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Airbus to drop A350 ni-cad battery once lithium certified

Airbus will no longer offer the nickel-cadmium battery for the A350 once the lithium battery version receives certification.

The airframer expects to secure certification in time to switch all A350 production to a line-fit lithium battery standard in 2016.

“Thereafter we won’t offer the nickel-cadmium design for the main battery,” it says.

Airbus has secured approval for the A350 in its nickel-cadmium configuration and early aircraft will feature this electrical architecture.

The airframer expects to deliver the first A350-900 to Qatar Airways within weeks and achieve production rates of around three aircraft per month from early next year. This will increase to five by the end of 2015.

While Airbus has not indicated the number of aircraft which will be fitted with nickel-cadmium batteries, the production ramp-up figures suggest the total could be fewer than 100 depending on the speed of lithium-battery certification.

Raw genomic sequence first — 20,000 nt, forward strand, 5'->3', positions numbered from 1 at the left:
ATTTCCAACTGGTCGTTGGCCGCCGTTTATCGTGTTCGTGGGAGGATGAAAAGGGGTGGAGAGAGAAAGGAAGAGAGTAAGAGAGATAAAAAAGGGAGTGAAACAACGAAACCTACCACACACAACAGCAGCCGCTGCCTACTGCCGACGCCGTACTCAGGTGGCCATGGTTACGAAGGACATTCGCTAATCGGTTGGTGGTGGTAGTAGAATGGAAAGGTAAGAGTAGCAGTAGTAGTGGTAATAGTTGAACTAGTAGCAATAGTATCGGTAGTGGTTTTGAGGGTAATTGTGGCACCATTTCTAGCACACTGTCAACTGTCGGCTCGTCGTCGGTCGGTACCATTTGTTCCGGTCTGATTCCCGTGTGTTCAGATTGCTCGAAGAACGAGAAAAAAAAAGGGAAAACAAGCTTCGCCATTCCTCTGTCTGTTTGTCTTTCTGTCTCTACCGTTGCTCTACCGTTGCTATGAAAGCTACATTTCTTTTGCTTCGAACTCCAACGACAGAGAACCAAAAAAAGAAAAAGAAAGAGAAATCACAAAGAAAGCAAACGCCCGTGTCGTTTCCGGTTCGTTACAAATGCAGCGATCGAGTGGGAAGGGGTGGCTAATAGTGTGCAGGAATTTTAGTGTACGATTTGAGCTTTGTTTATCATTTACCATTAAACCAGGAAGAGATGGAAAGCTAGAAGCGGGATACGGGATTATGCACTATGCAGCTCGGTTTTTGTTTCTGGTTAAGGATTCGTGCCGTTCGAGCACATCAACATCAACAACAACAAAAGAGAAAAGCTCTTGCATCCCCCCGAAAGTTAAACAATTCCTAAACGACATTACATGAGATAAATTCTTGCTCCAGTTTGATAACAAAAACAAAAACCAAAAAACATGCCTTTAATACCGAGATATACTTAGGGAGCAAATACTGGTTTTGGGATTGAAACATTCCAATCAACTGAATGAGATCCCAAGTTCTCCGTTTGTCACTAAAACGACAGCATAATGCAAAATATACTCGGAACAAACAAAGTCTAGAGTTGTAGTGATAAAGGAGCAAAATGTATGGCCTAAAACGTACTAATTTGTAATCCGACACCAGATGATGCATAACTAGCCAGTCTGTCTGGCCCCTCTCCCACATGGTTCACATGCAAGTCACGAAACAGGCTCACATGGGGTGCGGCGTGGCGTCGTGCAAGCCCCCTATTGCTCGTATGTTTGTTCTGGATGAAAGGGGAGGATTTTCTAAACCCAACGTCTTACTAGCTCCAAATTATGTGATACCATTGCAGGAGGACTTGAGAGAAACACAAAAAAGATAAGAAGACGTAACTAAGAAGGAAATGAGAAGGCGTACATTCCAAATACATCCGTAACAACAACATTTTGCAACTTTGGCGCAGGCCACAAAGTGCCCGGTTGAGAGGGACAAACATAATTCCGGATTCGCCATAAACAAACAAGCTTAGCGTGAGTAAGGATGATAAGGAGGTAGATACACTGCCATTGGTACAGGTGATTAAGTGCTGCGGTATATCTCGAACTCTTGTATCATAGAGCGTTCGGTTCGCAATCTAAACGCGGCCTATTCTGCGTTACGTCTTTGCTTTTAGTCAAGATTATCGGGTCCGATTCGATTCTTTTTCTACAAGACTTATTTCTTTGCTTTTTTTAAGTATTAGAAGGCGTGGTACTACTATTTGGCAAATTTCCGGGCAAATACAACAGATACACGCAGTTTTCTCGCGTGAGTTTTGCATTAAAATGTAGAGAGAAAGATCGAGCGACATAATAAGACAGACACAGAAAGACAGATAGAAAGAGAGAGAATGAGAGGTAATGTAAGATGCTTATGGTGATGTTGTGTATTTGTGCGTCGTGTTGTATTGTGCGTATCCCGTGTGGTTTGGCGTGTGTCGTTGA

“We are confident that we will certify the lithium-ion solution in the near future,” says Airbus, adding that it will be the A350 standard from 2016.

The airframer acknowledges that some customers, particularly those with large orders, could end up operating A350s with both battery types.

“We will offer to those customers who have already take delivery of nickel-cadmium to upgrade to lithium-ion,” it says. “We are working on a retrofit plan which will soon be finalised.”

Airbus says the retrofit will give customers a single part number across the fleet and that technicians will be able to accomplish the change “seamlessly” during a planned maintenance visit.

Four of the five A350 test aircraft have flown with lithium batteries. Only MSN5, as the certification standard aircraft, has been operated solely with nickel-cadmium.

The lighter lithium battery will save weight equivalent to a single passenger.

Airbus insists that its lithium solution is “absolutely” safe and it does not expect customers’ perceptions to be affected by the problems encountered by the Boeing 787. Nor does the airframer foresee any customers with the lithium batteries requesting a retrofit to nickel-cadmium cells.

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